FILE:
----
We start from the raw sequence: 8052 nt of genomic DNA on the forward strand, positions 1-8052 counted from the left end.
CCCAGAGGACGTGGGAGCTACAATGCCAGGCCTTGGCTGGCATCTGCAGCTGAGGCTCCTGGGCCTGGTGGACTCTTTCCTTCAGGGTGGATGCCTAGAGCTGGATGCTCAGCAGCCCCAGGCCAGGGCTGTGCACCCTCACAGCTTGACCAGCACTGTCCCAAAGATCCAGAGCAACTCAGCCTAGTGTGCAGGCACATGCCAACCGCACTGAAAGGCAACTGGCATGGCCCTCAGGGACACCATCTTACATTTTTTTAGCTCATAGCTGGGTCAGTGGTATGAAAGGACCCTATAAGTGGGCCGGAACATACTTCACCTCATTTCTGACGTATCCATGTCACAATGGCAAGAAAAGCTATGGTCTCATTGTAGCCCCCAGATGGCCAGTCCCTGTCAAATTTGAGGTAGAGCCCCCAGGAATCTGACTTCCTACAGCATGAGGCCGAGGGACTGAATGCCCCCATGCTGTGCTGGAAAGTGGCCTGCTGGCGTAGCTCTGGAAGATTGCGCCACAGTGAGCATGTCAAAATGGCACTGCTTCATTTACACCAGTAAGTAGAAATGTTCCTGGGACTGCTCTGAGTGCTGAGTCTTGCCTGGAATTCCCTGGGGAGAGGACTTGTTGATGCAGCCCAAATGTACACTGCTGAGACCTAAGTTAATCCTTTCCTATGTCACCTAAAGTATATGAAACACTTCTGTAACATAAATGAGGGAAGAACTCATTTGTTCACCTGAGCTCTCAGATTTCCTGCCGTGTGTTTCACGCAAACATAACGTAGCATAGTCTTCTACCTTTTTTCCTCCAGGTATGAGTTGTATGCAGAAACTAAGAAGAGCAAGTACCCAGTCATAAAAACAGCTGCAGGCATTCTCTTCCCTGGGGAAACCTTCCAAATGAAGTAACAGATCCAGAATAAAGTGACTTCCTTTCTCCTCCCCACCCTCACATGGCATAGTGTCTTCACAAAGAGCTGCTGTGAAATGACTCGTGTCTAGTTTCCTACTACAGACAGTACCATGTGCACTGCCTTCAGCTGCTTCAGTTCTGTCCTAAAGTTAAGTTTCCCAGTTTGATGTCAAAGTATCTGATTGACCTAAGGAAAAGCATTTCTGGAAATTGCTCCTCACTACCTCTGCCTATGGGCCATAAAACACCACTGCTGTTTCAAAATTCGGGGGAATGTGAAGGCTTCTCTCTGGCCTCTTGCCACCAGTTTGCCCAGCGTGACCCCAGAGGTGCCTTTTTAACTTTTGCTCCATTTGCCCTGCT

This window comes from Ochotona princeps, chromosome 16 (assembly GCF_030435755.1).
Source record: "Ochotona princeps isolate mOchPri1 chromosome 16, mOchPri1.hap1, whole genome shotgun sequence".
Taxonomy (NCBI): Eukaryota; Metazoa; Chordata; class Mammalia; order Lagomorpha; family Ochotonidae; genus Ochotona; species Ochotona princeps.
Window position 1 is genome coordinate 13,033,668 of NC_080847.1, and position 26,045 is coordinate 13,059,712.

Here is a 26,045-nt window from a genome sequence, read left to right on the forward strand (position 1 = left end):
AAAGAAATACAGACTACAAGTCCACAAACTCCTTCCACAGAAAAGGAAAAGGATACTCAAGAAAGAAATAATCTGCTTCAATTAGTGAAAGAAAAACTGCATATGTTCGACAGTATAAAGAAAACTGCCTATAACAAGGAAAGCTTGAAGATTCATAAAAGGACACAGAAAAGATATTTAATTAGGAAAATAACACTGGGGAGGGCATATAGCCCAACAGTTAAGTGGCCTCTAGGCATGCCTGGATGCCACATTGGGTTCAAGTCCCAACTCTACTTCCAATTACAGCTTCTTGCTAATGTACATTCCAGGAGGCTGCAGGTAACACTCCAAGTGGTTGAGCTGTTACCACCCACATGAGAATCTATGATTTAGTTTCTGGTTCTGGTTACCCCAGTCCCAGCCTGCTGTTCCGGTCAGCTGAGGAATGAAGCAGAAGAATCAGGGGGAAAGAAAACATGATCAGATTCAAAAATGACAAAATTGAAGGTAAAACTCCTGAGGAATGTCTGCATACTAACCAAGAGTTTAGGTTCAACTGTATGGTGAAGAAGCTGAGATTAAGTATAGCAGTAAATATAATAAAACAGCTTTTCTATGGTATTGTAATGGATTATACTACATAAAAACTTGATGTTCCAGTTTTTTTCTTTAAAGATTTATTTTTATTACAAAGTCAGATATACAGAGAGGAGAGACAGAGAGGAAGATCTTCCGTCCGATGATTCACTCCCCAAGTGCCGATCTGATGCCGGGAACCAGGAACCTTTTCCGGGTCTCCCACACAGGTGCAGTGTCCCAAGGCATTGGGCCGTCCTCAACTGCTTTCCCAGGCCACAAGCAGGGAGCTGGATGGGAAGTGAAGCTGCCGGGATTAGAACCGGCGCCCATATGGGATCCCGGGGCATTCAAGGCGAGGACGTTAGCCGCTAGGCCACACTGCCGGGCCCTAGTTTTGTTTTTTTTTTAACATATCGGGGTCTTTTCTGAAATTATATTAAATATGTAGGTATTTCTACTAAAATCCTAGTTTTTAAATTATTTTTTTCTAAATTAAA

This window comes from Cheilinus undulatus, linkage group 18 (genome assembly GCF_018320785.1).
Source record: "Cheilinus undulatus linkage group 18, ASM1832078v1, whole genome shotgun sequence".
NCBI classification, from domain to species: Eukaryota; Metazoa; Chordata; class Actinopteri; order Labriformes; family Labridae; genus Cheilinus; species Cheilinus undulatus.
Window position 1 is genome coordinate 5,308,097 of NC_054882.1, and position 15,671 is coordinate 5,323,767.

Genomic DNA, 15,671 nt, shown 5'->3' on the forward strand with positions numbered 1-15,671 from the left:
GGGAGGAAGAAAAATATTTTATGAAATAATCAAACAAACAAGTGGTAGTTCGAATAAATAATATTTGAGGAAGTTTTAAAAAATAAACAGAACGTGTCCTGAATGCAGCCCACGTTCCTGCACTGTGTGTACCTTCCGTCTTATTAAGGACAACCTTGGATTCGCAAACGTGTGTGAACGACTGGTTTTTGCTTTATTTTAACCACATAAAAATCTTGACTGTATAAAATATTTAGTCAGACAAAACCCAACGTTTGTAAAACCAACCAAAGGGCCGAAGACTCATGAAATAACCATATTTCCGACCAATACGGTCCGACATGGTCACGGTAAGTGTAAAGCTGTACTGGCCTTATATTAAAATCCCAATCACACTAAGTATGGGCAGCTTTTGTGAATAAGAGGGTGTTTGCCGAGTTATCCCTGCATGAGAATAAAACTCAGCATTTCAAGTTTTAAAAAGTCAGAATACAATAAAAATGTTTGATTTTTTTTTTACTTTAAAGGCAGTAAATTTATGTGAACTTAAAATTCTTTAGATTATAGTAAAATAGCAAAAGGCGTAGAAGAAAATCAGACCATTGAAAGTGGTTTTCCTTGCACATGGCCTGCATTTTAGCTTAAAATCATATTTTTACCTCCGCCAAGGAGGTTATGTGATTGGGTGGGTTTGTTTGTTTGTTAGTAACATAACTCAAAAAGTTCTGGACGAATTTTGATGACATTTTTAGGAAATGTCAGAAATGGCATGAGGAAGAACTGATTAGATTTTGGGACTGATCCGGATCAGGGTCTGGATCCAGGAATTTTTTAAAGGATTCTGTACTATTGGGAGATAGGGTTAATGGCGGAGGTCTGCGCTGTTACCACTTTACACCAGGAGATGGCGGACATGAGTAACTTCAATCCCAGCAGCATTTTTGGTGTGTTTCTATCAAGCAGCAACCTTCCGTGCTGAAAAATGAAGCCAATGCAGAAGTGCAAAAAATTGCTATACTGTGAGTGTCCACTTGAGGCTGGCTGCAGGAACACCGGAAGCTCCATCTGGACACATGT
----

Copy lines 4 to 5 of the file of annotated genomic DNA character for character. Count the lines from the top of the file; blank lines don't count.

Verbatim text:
Source record: "Ochotona princeps isolate mOchPri1 chromosome 16, mOchPri1.hap1, whole genome shotgun sequence".
Taxonomy (NCBI): Eukaryota; Metazoa; Chordata; class Mammalia; order Lagomorpha; family Ochotonidae; genus Ochotona; species Ochotona princeps.